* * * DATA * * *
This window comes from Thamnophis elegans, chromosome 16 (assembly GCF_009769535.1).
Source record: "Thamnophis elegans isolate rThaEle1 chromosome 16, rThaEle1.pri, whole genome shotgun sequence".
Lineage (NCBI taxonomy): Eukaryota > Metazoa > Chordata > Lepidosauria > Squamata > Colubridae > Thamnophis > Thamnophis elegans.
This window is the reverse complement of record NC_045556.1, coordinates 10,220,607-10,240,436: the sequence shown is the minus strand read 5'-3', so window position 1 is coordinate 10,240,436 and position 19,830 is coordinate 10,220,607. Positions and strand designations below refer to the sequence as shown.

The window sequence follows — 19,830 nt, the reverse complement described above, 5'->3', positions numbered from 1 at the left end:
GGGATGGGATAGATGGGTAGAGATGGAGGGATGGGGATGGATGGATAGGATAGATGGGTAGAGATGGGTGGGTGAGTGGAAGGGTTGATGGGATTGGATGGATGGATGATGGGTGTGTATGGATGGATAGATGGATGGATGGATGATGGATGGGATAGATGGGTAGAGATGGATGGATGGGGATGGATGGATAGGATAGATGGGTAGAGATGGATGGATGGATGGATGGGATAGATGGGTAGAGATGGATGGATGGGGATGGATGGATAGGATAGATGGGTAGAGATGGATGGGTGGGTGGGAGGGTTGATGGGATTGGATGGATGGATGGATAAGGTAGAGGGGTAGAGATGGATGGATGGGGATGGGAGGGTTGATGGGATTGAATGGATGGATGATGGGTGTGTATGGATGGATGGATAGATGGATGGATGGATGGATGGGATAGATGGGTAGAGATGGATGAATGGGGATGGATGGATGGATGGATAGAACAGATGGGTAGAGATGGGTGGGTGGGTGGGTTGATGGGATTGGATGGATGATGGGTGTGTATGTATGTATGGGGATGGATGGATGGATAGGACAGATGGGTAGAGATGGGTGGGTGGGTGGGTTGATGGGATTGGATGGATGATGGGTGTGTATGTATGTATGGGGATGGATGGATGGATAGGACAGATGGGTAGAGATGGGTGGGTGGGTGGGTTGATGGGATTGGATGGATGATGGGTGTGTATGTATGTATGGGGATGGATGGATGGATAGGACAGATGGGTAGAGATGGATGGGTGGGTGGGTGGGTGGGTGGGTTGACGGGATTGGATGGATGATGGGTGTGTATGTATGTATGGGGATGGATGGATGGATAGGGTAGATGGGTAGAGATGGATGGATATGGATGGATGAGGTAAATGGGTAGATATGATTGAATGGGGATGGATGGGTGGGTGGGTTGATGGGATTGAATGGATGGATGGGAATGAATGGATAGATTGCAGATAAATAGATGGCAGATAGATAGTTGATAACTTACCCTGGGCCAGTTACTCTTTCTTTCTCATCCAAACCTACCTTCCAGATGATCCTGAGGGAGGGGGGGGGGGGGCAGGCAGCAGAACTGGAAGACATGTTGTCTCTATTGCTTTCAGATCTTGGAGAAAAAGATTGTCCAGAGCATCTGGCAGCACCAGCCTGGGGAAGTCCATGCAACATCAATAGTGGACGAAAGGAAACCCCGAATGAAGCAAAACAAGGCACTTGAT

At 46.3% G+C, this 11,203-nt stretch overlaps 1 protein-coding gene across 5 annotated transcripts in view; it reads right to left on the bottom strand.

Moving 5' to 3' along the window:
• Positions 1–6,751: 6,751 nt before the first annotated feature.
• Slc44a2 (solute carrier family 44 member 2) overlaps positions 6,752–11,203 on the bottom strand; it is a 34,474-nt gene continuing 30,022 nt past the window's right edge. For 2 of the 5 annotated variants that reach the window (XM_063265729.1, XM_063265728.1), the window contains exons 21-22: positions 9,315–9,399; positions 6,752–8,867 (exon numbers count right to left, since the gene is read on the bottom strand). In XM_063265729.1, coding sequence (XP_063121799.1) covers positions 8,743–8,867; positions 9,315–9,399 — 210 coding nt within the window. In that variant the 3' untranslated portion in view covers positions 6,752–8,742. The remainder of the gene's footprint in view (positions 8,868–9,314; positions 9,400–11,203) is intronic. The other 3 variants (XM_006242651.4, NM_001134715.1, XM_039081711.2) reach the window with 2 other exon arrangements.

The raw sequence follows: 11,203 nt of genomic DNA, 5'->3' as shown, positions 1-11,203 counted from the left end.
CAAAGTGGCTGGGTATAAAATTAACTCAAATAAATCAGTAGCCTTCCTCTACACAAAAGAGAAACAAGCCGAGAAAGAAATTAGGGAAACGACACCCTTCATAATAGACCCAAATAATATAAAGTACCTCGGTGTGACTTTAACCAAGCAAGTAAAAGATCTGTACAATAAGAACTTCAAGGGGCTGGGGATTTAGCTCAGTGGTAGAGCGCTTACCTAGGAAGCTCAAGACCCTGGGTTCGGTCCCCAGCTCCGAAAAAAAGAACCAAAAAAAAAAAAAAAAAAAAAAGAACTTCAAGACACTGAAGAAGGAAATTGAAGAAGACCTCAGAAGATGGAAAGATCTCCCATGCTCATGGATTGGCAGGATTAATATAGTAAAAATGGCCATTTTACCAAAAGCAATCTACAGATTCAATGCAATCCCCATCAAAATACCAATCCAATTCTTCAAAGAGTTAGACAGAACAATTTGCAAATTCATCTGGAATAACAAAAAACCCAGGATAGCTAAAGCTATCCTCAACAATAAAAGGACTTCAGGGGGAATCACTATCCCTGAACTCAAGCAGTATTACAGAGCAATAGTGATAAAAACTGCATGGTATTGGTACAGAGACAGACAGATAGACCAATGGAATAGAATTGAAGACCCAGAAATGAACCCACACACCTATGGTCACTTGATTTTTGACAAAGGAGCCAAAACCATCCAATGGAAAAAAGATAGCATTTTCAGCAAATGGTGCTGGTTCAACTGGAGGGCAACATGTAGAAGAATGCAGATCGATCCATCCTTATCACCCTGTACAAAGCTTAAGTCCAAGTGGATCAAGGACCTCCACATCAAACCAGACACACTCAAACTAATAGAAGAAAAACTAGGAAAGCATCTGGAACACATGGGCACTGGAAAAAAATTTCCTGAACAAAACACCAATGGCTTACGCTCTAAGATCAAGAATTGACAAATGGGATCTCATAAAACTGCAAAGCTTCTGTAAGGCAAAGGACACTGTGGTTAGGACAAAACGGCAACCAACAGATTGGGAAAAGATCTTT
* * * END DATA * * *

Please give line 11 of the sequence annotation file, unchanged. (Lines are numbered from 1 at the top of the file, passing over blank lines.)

The raw sequence follows: 11,203 nt of genomic DNA, 5'->3' as shown, positions 1-11,203 counted from the left end.